Friday, April 25, 2008

Catullus Journal #3

Due Monday 5/5/08
Remember to do Journal #2 before you do this one...

Suffenus iste, Vare, quem probe nostri,
homo est venustus et dicax et urbanus,
idemque longe plurimos facit versus.
Puto esse ego illi milia aut decem aut plura
perscripta, nec sic ut fit in palimpsesto
relata: cartae regiae, novi libri,
novi umbilici, lora rubra, membranae,
derecta plumbo et pumice omnia aequata.
Haec cum legas tu, bellus ille et urbanus
suffenus unus caprimulgus aut fossor
rursus videtur: tantum abhorret ac mutat.
Hoc quid putemus esse? Qui modo scurra
aut si quid hac re scitius videbatur,
idem infaceto est infacetior rure,
simul poemata attigit, neque idem umquam
aeque est beatus ac poema cum scribit:
tam gaudet in se tamque se ipse miratur.
Nimirum idem omnes fallimur, neque est quisquam
quem non in aliqua re videre Suffenum
possis. Suus cuique attributus est error;
sed non videmus manticae quod tergo est.

In poem 22, Catullus describes both the poet Suffenus and the poetry that Suffenus writes. In a short essay, contrast the effect that Suffenus' poems have on his audience with the effect they have on Suffenus himself. Refer specifically to the Latin throughout the passage to support the points you make in your essay.


Annie A said...

Annie Alexandrian
May 4 2008

Catullus Journal #3

Suffenius’s poems do not leave a lasting, good impact on those who read it. This is shown in the lines “nec sic ut fit in palimpeto relata” (they have not been rewritten onto new manuscript). This shows that although Catullus is seen as urbanus (sophisticated), he does not transcend into poetry as successfully. The audience also considers him to be a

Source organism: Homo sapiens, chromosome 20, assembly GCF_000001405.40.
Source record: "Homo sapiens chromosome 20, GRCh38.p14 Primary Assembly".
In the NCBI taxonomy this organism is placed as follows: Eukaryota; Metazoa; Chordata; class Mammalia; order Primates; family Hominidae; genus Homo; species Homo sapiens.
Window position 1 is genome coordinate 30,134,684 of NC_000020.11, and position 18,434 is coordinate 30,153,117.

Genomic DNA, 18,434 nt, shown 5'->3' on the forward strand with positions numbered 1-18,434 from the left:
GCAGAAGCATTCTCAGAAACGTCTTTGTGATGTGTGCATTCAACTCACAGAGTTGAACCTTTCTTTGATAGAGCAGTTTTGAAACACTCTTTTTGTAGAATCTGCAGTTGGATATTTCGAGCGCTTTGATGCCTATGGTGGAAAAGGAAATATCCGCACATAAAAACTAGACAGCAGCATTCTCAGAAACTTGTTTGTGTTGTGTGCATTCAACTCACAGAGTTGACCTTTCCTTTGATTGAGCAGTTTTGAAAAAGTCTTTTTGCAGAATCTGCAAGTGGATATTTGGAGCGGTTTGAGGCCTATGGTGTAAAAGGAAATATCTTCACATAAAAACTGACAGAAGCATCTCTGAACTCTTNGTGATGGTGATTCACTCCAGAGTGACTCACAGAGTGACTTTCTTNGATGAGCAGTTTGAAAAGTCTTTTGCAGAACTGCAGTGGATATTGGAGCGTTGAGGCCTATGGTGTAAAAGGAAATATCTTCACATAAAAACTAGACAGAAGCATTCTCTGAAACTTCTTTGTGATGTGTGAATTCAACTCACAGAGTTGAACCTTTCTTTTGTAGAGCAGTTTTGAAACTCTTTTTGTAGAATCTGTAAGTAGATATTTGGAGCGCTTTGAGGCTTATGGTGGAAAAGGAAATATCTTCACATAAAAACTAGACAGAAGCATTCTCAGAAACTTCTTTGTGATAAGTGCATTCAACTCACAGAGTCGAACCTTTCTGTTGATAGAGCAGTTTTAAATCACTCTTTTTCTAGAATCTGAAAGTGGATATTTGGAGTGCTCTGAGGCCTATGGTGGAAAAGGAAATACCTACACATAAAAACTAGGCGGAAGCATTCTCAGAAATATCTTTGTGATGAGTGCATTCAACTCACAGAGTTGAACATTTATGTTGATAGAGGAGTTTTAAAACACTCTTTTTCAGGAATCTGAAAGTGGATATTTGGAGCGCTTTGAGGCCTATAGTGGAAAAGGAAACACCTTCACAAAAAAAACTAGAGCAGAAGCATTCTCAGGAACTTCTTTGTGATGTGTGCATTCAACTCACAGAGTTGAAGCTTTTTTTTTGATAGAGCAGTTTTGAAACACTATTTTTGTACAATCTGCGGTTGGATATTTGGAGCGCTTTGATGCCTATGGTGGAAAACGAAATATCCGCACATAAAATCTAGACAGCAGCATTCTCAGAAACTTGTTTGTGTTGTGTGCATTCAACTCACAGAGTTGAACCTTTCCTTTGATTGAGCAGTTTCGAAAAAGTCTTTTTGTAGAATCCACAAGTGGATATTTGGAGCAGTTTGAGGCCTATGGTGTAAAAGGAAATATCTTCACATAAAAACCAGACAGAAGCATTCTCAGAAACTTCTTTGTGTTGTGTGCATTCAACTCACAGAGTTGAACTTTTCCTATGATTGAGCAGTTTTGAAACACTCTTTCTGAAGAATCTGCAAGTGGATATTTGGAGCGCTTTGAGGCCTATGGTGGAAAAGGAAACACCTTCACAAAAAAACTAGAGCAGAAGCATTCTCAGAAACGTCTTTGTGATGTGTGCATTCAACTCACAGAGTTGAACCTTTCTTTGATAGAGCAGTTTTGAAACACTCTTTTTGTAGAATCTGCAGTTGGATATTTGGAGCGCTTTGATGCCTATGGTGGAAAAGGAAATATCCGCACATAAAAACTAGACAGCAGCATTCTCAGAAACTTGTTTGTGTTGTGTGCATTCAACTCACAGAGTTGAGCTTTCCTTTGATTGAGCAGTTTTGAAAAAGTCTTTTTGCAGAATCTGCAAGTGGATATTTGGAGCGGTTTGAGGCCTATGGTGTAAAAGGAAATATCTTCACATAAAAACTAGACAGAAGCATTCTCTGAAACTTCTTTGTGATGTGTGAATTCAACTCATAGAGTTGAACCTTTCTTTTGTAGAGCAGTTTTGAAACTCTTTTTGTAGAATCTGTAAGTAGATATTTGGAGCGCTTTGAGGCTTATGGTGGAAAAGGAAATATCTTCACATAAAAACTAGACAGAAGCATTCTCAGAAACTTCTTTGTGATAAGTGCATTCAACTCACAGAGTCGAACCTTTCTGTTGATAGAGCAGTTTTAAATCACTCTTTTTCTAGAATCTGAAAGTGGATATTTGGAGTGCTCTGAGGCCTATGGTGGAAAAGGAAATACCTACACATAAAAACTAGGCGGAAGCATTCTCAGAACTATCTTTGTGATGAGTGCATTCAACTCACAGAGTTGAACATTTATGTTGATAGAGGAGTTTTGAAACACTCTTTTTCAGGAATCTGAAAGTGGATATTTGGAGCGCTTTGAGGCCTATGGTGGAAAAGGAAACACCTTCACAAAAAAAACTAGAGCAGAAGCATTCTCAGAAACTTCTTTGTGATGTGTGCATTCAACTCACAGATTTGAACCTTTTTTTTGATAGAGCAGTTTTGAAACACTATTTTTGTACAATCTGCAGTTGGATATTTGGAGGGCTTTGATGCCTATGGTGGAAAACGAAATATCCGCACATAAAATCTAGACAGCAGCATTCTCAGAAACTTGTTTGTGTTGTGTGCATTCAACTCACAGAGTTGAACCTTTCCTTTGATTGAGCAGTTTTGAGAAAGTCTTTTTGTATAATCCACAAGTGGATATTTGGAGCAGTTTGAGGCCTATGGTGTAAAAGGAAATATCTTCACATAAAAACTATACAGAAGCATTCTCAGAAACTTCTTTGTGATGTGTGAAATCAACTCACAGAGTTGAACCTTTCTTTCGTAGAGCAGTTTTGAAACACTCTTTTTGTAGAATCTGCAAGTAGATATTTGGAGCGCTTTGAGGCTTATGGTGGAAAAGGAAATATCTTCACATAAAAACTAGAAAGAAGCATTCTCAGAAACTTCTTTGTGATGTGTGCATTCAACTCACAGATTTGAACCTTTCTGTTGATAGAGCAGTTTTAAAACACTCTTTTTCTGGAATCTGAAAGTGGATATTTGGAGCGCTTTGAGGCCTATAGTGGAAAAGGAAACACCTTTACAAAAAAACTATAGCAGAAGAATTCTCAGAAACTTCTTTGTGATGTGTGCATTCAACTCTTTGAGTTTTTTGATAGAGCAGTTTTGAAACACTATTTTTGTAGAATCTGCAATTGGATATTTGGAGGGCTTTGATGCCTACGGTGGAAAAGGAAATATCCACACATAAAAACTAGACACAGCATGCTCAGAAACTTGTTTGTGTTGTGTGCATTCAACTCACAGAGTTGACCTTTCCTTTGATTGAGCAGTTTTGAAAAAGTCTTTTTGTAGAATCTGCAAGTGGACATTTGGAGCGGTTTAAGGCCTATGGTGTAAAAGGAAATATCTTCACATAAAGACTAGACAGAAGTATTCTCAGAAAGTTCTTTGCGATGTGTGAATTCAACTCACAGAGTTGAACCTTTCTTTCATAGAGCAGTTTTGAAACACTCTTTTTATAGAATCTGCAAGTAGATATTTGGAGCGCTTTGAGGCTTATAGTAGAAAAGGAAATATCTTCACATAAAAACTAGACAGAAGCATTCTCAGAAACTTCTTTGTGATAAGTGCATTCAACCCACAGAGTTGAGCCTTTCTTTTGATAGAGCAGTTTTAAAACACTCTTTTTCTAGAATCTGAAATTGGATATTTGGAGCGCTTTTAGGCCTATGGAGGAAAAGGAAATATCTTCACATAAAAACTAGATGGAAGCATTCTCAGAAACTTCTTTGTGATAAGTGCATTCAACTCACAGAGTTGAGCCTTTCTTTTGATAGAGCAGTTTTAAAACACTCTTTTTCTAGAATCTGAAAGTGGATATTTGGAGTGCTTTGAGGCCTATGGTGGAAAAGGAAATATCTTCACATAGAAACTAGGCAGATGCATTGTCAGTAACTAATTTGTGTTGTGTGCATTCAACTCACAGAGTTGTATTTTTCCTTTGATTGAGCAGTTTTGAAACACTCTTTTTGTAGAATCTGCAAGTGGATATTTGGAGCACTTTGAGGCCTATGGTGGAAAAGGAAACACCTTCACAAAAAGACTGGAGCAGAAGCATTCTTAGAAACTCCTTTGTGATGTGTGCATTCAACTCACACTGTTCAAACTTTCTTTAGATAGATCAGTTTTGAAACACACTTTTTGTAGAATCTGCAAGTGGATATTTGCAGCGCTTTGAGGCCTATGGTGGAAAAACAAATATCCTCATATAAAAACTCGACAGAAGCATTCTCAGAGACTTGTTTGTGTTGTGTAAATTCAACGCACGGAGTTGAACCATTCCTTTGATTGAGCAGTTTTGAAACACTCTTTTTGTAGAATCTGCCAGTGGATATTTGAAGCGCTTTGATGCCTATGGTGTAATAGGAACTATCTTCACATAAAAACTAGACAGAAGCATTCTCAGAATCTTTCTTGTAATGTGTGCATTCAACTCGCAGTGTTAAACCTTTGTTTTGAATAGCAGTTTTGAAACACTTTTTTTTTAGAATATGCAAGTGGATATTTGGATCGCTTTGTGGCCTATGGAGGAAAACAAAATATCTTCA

caprimaulgus aut fossar” (a goat milker or ditch digger), which basically means that he appears to be a man of modest education and little stature. He seems to contradict himself in his poetry. The terrible poetry he writes is very damaging to his appearance. Although Catullus’s poetry proves to detrimental, he truly finds joy in it. In the line “simul poemata attigit, reque idem umquam aeque est beatus ac poema cum scribit” (as soon as he touches poetry, the same person is not ever as equally happy as when he writes poetry). Suffenius feels most happy and at peace when writing poetry, even though it appears to be a flaw of his. This comes to prove that what may seem like trash to some people, might be a treasure to others, with his poetry seeming like nothing but trash to the those who read it, and a treasure to Suffenius.

Mpasini said...

Perhaps one of Catullus' greatest hits is the following quotation from this poem, describing Suffenus:
"bellus ille et urbanus
suffenus unus caprimulgus aut fossor
rursus videtur", or "Sometimes he looks like a ditch digger or goat whore".
In essence, Catullus talks about the fact that when one reads Suffenus' poems, they realize that he's really a peice of crap (sorry...his POEMS are crap), or as Cat puts it "duller than the dull country side", or "dem infaceto est infacetior rure." However, what Suffenus thinks about himself is a different story. Catullus says "ac poema cum scribit: